Sign in to follow this  
Followers 0
glhf

Advice what kind of characters to use in a indy rpg?

5 posts in this topic

I got really interested in singleplayer isometric rpg after all the talking about it and i can actually program something like that i think because theres no networking.
I am thinking about art though because... well rpg needs a lot of art assets.. so thats one reason i want to have isometric because then I don't have to make super nice textures and models which you need in 3d.

I also dont want too modular character system though because i didnt learn that and even pros have hard time withj that and takes a lot of work for even them.
So i need avice how modular i should make it too.. it is really nice if you put on a new armor piece that your character puts it on on the mesh and texture too. but then again that will make art assets multiply by billion and also how dificult to do that modular system.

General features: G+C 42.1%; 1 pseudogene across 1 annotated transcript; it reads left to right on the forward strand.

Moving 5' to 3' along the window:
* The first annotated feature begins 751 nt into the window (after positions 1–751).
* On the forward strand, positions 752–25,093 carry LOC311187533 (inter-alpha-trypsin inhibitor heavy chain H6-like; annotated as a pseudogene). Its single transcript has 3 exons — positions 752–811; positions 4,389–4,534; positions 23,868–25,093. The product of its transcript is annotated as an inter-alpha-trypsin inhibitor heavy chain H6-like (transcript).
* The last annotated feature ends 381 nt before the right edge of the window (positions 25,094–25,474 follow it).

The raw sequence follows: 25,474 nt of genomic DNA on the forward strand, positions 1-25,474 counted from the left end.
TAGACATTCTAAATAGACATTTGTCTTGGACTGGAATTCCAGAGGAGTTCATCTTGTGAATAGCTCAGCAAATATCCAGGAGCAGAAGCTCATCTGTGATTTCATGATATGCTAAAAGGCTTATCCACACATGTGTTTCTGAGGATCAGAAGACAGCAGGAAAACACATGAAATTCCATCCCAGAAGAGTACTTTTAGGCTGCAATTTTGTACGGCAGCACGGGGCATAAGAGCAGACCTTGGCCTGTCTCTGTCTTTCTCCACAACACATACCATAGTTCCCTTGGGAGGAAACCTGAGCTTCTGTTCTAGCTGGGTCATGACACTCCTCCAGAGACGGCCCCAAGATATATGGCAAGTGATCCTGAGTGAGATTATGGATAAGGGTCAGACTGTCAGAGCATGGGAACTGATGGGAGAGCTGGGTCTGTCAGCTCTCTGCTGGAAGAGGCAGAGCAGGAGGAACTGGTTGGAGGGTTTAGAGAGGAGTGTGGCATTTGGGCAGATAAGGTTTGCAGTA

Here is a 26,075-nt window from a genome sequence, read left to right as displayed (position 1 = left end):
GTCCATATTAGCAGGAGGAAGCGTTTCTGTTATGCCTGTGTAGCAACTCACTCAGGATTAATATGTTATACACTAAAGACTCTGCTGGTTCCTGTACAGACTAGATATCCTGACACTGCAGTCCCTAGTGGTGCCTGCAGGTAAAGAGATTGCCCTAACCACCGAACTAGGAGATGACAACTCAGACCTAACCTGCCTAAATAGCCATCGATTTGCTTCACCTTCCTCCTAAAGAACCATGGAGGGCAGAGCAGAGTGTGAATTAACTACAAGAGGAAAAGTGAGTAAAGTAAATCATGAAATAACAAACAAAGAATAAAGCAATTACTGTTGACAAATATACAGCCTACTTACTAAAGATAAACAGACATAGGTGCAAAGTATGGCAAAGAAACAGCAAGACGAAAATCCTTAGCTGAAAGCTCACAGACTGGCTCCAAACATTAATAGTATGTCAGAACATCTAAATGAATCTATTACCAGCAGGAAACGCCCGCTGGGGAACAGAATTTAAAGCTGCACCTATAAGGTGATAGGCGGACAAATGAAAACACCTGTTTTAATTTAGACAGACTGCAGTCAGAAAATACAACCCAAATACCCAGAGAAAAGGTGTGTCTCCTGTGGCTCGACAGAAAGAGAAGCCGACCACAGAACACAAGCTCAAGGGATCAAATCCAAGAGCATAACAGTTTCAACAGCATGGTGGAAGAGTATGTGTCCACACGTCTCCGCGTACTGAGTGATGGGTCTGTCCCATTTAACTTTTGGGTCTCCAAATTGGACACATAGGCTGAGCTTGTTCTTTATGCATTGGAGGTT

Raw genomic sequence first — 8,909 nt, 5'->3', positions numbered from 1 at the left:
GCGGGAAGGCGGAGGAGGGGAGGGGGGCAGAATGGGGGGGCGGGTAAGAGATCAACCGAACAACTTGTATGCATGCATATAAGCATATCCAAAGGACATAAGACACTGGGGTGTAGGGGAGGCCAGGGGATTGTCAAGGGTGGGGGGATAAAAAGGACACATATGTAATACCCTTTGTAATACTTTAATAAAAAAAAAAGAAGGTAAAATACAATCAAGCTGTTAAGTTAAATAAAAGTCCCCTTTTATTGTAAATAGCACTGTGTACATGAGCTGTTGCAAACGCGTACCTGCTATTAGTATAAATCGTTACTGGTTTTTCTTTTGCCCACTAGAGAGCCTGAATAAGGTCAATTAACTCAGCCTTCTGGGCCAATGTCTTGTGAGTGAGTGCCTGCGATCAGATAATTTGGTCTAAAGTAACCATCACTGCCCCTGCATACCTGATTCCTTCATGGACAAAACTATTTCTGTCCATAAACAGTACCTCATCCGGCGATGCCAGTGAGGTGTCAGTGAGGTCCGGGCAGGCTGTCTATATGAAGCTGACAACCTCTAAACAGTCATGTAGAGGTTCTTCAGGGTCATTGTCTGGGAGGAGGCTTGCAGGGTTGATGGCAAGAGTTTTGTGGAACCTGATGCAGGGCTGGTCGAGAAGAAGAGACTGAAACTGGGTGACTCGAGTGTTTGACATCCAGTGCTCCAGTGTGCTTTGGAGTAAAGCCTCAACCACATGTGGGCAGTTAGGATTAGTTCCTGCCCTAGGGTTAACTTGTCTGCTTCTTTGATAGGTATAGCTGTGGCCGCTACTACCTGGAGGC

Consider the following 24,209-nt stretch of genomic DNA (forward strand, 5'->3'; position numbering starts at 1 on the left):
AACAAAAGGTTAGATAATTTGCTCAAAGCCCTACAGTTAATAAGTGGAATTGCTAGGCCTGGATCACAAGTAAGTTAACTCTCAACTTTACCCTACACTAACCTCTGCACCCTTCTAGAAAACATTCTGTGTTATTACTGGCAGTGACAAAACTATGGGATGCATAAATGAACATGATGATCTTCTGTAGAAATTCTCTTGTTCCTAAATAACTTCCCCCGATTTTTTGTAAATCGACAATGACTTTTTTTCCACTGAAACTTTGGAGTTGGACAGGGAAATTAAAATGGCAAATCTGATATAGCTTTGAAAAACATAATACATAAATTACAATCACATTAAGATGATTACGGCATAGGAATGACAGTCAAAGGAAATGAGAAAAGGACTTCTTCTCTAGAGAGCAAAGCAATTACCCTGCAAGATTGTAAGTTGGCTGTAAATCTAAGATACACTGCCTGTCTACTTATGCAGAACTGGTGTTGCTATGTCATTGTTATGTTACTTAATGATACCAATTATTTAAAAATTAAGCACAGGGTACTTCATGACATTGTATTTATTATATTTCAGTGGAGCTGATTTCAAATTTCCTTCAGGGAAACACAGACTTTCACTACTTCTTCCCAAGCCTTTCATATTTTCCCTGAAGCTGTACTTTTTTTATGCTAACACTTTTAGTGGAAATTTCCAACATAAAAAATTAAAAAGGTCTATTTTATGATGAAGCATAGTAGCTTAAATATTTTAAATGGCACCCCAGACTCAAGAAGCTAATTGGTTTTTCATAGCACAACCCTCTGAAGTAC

i dont want graphics too look really old like avadon graphics though.. but im not a good texturer..
I can make super simple texture only..
And if you have a city in rpg then i dont want citizens to look like clones... so it would need some kind of modular system so you can easily make a lot of citizens that look differently.

soo i want it to have a modern look..
that people wont mistake it and think it must be a 10 year old game.

I dont want ridiculous amount of art assets too.. i want to keep it as little as possible because i will make it most likely.. or i would prefer..

and like i said its nice if u can cchange ur looks too.. maybe have a few different textures and/or meshes for the main character for example.. and maybe even for other important characters.

please just give me advice what kind of art style and techincals i should do


i would like this game to feel a bit more alive..i
i will have some cutscenes most likely... a lot of them probably just still images that are moving zoming out and in etc with some smokey effects maybe and voiceover.
but would be cool with movie cutscenes too of the characters.

i will also have good animations to help with more dynamic and alive feeling to the game and lots of cool effects... shake screen etc.
that theres always something fun and exciting happening Edited by glhf
-1

Share this post


Link to post
Share on other sites